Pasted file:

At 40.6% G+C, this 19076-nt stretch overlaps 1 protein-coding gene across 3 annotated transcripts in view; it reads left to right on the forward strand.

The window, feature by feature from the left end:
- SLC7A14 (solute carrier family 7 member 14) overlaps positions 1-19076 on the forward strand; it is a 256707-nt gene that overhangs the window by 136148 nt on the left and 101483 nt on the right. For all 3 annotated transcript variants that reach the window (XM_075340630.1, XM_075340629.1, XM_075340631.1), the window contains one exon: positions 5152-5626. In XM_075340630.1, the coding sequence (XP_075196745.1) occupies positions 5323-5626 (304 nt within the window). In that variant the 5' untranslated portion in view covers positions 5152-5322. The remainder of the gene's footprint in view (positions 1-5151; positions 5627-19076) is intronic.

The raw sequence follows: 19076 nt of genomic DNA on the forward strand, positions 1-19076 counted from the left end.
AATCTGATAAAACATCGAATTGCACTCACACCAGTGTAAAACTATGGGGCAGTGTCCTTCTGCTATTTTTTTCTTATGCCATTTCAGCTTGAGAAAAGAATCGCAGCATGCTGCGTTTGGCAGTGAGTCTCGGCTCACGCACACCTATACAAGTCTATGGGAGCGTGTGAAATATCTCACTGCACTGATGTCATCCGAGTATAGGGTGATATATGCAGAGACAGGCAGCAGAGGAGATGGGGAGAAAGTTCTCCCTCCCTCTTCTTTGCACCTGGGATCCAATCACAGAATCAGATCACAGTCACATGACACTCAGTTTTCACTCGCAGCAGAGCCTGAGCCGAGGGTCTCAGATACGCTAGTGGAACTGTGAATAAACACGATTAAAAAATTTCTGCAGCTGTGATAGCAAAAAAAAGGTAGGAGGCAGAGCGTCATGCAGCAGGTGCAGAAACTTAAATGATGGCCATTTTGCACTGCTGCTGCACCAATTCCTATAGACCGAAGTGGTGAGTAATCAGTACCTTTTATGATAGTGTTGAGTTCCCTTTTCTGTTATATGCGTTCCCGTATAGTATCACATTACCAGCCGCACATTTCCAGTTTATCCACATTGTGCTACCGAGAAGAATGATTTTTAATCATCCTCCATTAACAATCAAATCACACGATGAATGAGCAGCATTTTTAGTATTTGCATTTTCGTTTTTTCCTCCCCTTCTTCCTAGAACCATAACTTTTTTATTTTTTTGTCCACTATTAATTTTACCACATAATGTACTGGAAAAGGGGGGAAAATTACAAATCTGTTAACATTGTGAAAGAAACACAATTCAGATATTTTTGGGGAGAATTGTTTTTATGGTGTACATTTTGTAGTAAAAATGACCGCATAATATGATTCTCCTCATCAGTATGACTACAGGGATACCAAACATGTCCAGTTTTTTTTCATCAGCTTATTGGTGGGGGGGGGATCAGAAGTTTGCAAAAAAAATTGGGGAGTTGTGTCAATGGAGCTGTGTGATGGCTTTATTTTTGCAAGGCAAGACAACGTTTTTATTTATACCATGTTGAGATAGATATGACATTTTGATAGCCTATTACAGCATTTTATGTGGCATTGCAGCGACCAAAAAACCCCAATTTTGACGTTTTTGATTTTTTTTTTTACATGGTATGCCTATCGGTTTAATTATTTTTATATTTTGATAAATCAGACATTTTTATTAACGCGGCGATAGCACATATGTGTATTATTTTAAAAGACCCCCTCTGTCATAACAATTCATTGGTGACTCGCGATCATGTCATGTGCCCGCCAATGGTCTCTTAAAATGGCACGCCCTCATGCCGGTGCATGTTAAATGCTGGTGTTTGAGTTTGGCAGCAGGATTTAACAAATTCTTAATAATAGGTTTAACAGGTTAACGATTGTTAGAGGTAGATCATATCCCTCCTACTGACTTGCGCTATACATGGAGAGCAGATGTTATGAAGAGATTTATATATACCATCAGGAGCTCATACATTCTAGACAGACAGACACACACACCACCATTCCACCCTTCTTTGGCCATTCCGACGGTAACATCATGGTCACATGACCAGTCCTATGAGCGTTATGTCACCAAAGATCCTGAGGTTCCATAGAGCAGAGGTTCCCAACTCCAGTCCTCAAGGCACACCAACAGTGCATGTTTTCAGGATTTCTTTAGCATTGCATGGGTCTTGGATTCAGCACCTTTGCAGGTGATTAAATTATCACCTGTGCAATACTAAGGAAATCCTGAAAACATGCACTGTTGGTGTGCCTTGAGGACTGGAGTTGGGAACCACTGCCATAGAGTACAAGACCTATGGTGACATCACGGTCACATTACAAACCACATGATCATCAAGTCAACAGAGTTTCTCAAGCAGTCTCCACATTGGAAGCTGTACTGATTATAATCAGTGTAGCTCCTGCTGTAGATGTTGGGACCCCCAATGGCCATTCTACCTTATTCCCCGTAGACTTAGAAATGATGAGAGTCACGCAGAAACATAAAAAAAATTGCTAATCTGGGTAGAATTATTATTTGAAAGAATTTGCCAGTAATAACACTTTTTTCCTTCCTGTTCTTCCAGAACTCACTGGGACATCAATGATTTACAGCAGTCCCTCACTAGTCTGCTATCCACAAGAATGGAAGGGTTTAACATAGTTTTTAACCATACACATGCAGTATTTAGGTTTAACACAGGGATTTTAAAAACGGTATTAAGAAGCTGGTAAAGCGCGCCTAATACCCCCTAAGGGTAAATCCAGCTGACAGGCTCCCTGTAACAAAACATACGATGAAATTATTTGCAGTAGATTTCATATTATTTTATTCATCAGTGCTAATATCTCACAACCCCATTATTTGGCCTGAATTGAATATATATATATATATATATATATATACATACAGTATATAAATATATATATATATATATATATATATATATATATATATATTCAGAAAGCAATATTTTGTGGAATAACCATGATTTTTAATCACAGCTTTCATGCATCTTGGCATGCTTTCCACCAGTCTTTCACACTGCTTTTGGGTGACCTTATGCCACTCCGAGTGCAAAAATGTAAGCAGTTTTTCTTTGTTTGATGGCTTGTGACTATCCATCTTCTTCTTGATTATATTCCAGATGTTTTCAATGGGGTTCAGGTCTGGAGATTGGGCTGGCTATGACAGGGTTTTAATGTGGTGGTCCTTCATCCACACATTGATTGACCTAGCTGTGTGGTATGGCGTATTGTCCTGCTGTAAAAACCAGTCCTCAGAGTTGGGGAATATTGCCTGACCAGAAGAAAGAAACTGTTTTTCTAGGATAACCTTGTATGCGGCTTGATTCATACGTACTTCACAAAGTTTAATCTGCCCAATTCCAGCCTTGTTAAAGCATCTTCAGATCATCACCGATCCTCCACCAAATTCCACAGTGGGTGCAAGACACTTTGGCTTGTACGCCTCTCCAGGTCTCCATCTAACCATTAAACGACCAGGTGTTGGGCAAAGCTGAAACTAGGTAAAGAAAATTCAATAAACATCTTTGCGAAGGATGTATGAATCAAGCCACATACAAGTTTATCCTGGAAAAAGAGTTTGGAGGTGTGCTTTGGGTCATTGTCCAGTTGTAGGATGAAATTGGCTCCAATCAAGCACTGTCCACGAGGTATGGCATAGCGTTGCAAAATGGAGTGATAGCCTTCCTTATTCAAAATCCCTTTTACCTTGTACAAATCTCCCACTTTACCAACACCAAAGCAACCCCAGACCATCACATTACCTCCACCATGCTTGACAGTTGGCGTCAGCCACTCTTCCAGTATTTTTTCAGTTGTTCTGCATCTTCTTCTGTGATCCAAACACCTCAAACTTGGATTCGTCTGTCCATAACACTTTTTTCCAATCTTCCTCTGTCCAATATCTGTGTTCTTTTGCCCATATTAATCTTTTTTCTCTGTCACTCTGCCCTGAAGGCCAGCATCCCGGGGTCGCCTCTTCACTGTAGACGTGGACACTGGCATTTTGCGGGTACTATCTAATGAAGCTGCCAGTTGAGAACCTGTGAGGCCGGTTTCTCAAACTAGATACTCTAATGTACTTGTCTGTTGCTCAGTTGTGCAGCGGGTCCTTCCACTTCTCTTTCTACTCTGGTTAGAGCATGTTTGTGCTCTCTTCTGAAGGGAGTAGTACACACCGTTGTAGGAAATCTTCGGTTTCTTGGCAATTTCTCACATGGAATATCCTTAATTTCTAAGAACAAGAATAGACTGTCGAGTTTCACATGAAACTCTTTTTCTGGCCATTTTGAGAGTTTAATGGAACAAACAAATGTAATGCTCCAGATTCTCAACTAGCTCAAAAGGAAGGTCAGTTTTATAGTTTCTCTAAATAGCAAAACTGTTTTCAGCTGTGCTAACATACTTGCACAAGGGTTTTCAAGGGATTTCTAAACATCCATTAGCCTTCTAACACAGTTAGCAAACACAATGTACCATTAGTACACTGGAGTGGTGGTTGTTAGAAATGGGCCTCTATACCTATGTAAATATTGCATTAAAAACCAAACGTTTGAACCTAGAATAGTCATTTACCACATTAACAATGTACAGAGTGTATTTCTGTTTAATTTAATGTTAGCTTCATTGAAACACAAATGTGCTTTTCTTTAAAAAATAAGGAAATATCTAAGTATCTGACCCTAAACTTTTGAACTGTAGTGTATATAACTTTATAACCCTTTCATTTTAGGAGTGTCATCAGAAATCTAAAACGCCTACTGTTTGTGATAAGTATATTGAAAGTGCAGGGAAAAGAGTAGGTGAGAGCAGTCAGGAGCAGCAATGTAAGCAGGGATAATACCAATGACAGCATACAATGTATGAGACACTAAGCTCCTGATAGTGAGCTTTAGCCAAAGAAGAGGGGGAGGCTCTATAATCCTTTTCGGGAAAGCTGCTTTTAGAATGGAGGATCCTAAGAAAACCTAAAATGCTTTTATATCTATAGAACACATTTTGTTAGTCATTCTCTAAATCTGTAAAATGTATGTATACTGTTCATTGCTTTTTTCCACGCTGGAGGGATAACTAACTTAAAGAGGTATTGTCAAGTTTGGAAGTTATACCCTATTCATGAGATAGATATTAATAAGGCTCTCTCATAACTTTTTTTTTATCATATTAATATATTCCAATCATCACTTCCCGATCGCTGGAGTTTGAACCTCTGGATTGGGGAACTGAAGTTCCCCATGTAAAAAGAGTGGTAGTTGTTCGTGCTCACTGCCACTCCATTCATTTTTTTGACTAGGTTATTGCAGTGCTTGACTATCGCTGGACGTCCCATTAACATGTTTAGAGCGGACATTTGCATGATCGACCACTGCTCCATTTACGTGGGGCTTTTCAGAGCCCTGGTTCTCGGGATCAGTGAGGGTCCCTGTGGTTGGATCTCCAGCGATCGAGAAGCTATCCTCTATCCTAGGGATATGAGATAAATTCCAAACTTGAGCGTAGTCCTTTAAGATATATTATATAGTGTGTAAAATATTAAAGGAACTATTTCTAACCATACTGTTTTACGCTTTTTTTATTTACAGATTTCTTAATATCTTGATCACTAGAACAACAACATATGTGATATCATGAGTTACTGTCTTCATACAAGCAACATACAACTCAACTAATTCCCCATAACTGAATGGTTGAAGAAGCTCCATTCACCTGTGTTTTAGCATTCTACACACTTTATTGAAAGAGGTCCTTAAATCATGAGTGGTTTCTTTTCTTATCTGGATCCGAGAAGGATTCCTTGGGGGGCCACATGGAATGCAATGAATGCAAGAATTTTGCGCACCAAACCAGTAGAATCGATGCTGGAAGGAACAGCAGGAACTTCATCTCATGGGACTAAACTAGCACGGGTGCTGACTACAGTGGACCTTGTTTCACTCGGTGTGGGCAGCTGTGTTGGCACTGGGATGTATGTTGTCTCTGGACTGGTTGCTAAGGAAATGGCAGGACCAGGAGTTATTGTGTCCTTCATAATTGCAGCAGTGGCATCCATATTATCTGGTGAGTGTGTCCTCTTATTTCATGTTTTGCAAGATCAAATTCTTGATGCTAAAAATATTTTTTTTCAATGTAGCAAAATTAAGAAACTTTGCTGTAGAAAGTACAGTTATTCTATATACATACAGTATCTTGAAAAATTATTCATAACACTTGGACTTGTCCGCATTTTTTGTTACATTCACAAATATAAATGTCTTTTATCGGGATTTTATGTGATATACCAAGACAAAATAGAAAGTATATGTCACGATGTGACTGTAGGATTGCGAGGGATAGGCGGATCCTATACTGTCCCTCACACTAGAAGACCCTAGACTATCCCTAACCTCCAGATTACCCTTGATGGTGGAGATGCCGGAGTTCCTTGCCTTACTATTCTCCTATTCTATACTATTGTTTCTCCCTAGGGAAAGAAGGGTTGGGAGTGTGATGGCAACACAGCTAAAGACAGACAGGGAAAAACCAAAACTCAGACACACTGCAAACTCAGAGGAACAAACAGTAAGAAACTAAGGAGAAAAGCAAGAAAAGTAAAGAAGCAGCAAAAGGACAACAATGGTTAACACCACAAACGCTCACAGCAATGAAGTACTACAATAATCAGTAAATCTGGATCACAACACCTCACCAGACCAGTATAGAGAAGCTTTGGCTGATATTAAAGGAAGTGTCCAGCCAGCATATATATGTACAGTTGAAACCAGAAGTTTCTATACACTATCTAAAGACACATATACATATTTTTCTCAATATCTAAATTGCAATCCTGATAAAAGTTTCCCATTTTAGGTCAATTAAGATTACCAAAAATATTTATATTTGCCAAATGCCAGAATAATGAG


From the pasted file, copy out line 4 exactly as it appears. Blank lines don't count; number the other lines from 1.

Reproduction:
The raw sequence follows: 19076 nt of genomic DNA on the forward strand, positions 1-19076 counted from the left end.